China slams 'groundless' allegations of Microsoft hack
US accuses Beijing of massive cyberattack on Microsoft, rallies allies in condemnation
In China's first official response, embassies in Australia and New Zealand issued fiery statements of denial.
The embassy in Canberra accused Australia of "parroting" US rhetoric and described Washington as "the world champion of malicious cyberattacks".
President Joe Biden's administration has accused China of fostering an "ecosystem of criminal contract hackers who carry out both state-sponsored activities and cybercrime for their own financial gain".
Attribution of sophisticated cyberattacks is both technically difficult and politically fraught -- so the rare decision by US allies to publicly blame China had been expected to bring a sharp response.
"Given the virtual nature of cyberspace, one must have clear evidence when investigating and identifying cyber-related incidents," the Chinese embassy in New Zealand said.
Earlier, the United States has accused Beijing of carrying out a massive hack of Microsoft and charged four Chinese nationals as it rallied allies in rare joint condemnation of "malicious" cyber activity from China.
In comments likely to further strain worsening relations between Washington and Beijing, US Secretary of State Antony Blinken said that the March hack of Microsoft Exchange, a top email server for corporations around the world, was part of a "pattern of irresponsible, disruptive and destabilizing behavior in cyberspace, which poses a major threat to our economic and national security."
China's Ministry of State Security, or MSS, "has fostered an ecosystem of criminal contract hackers who carry out both state-sponsored activities and cybercrime for their own financial gain," Blinken said in a statement.
In a simultaneous announcement, the US Department of Justice said four Chinese nationals had been charged with hacking the computers of dozens of companies, universities and government bodies in the United States and abroad between 2011 and 2018.
Pointing to the indictment, Blinken said the United States "will impose consequences on (Chinese) malicious cyber actors for their irresponsible behavior in cyberspace."
President Joe Biden told reporters the United States was still completing an investigation before taking any countermeasures and drew parallels with the murky but prolific cybercrime attributed by Western officials to Russia.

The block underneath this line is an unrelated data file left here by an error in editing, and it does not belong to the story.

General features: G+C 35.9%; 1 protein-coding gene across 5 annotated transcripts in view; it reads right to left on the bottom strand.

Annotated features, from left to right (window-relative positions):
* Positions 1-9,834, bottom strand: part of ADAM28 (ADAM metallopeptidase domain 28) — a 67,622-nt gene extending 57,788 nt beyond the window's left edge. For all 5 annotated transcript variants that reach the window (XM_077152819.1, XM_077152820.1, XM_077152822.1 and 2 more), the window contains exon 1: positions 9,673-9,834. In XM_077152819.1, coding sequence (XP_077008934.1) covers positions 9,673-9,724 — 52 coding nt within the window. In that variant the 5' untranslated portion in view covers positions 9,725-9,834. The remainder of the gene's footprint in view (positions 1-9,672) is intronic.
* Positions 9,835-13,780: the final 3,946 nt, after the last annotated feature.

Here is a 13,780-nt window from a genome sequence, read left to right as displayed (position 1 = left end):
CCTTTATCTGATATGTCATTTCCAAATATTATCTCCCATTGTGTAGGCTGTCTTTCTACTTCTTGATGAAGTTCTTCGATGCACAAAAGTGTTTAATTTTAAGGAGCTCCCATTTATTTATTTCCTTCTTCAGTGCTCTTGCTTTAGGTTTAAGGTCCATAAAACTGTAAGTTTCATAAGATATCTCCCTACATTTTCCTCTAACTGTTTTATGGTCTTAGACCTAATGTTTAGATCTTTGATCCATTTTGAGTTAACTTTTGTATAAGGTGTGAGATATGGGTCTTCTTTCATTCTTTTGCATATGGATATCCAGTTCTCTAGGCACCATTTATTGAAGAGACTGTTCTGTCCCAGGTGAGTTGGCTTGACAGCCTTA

"The Chinese government, not unlike the Russian government, is not doing this themselves, but are protecting those who are doing it, and maybe even accommodating them being able to do it," Biden told reporters.
- NATO solidarity -
Biden, like his predecessor Donald Trump, has ramped up pressure on China, seeing the rising Asian power's increasingly assertive moves at home and abroad as the main long-term threat to the United States.
In a step that the Biden administration hailed as unprecedented, the United States coordinated its statement Monday with allies -- the European Union, Britain, Australia, Canada, New Zealand, Japan and NATO.
"The cyberattack on Microsoft Exchange Server by Chinese state-backed groups was a reckless but familiar pattern of behavior," British Foreign Secretary Dominic Raab said.
NATO issued a statement condemning malicious cyber activity and offering "solidarity" over the Microsoft hacking without directly assigning blame, while noting that allies United States, Britain and Canada found China to be responsible.
State Department spokesman Ned Price said it was the first time that NATO -- the Western military alliance whose members include Hungary and Turkey, which have comparatively cordial relations with Beijing -- has condemned cyber activity from China.
It comes weeks after NATO took up China at a summit attended by Biden.
"We know we'll be stronger, we know we'll be more effective when we act collectively," Price said, saying the United States was not ruling out further action.
Biden has promised a strategy driven by alliances to face Beijing, drawing a contrast with Trump's predilection for harsh rhetoric.
- Billions seen lost -
Frank Cilluffo, director of Auburn University's McCrary Institute for Cyber and Critical Infrastructure Security, praised the "breadth and depth of international cooperation" in clearly attributing responsibility to China.
"In addition to the indictments, we need to follow through to ensure there are consequences to induce changes in the Chinese government's behavior and hopefully move toward leveling the cyber playing field," he said.
"Responsible states do not indiscriminately compromise global network security nor knowingly harbor cyber criminals -- let alone sponsor or collaborate with them," Blinken said in his statement.
"These contract hackers cost governments and businesses billions of dollars in stolen intellectual property, ransom payments, and cybersecurity mitigation efforts, all while the MSS had them on its payroll."
Accusations of cyberattacks against the United States have recently focused on Russia, rather than China.
US officials say that many of the attacks originate in Russia, although they have debated to what extent there is state involvement. Russia denies responsibility.
This year has seen a slew of prominent ransomware strikes that have disrupted a major US pipeline, a meat processor and the software firm Kaseya, which affected 1,500 businesses.
Last week, Washington offered $10 million for information about foreign online extortionists.